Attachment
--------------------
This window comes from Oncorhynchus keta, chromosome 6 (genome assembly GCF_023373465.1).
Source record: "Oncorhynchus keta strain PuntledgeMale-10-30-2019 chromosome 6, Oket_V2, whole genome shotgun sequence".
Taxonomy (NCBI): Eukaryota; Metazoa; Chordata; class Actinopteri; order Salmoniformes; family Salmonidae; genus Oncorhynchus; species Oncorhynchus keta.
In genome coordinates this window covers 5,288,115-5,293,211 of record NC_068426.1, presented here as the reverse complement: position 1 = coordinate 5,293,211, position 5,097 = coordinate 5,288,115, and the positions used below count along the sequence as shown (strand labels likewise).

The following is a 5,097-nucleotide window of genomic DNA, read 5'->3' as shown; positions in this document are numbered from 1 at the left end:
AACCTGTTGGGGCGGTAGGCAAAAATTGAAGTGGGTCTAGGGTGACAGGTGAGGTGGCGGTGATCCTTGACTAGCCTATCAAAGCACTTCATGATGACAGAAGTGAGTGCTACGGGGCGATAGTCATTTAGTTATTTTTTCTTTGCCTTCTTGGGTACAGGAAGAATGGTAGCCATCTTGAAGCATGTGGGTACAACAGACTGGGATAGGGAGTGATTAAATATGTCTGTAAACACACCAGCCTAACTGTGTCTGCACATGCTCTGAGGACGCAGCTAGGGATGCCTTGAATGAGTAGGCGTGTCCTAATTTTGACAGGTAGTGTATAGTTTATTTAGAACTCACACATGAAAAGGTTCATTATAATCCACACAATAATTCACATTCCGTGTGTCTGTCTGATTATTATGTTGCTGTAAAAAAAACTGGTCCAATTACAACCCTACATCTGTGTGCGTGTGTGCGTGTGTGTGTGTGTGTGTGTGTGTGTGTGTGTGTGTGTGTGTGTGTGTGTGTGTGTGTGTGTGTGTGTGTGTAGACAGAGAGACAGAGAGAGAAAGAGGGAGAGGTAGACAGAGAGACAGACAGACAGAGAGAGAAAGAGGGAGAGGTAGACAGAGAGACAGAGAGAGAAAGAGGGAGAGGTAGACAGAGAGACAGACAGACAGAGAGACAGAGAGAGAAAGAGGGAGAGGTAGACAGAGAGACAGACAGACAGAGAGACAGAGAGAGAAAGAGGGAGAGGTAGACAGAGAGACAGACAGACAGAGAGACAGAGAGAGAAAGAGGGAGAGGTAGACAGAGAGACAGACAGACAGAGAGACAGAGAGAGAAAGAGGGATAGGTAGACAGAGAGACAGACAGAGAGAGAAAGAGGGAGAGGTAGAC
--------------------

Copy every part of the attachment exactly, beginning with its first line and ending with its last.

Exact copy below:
This window comes from Oncorhynchus keta, chromosome 6 (genome assembly GCF_023373465.1).
Source record: "Oncorhynchus keta strain PuntledgeMale-10-30-2019 chromosome 6, Oket_V2, whole genome shotgun sequence".
Taxonomy (NCBI): Eukaryota; Metazoa; Chordata; class Actinopteri; order Salmoniformes; family Salmonidae; genus Oncorhynchus; species Oncorhynchus keta.
In genome coordinates this window covers 5,288,115-5,293,211 of record NC_068426.1, presented here as the reverse complement: position 1 = coordinate 5,293,211, position 5,097 = coordinate 5,288,115, and the positions used below count along the sequence as shown (strand labels likewise).

The following is a 5,097-nucleotide window of genomic DNA, read 5'->3' as shown; positions in this document are numbered from 1 at the left end:
AACCTGTTGGGGCGGTAGGCAAAAATTGAAGTGGGTCTAGGGTGACAGGTGAGGTGGCGGTGATCCTTGACTAGCCTATCAAAGCACTTCATGATGACAGAAGTGAGTGCTACGGGGCGATAGTCATTTAGTTATTTTTTCTTTGCCTTCTTGGGTACAGGAAGAATGGTAGCCATCTTGAAGCATGTGGGTACAACAGACTGGGATAGGGAGTGATTAAATATGTCTGTAAACACACCAGCCTAACTGTGTCTGCACATGCTCTGAGGACGCAGCTAGGGATGCCTTGAATGAGTAGGCGTGTCCTAATTTTGACAGGTAGTGTATAGTTTATTTAGAACTCACACATGAAAAGGTTCATTATAATCCACACAATAATTCACATTCCGTGTGTCTGTCTGATTATTATGTTGCTGTAAAAAAAACTGGTCCAATTACAACCCTACATCTGTGTGCGTGTGTGCGTGTGTGTGTGTGTGTGTGTGTGTGTGTGTGTGTGTGTGTGTGTGTGTGTGTGTGTGTGTGTGTGTGTGTGTAGACAGAGAGACAGAGAGAGAAAGAGGGAGAGGTAGACAGAGAGACAGACAGACAGAGAGAGAAAGAGGGAGAGGTAGACAGAGAGACAGAGAGAGAAAGAGGGAGAGGTAGACAGAGAGACAGACAGACAGAGAGACAGAGAGAGAAAGAGGGAGAGGTAGACAGAGAGACAGACAGACAGAGAGACAGAGAGAGAAAGAGGGAGAGGTAGACAGAGAGACAGACAGACAGAGAGACAGAGAGAGAAAGAGGGAGAGGTAGACAGAGAGACAGACAGACAGAGAGACAGAGAGAGAAAGAGGGATAGGTAGACAGAGAGACAGACAGAGAGAGAAAGAGGGAGAGGTAGAC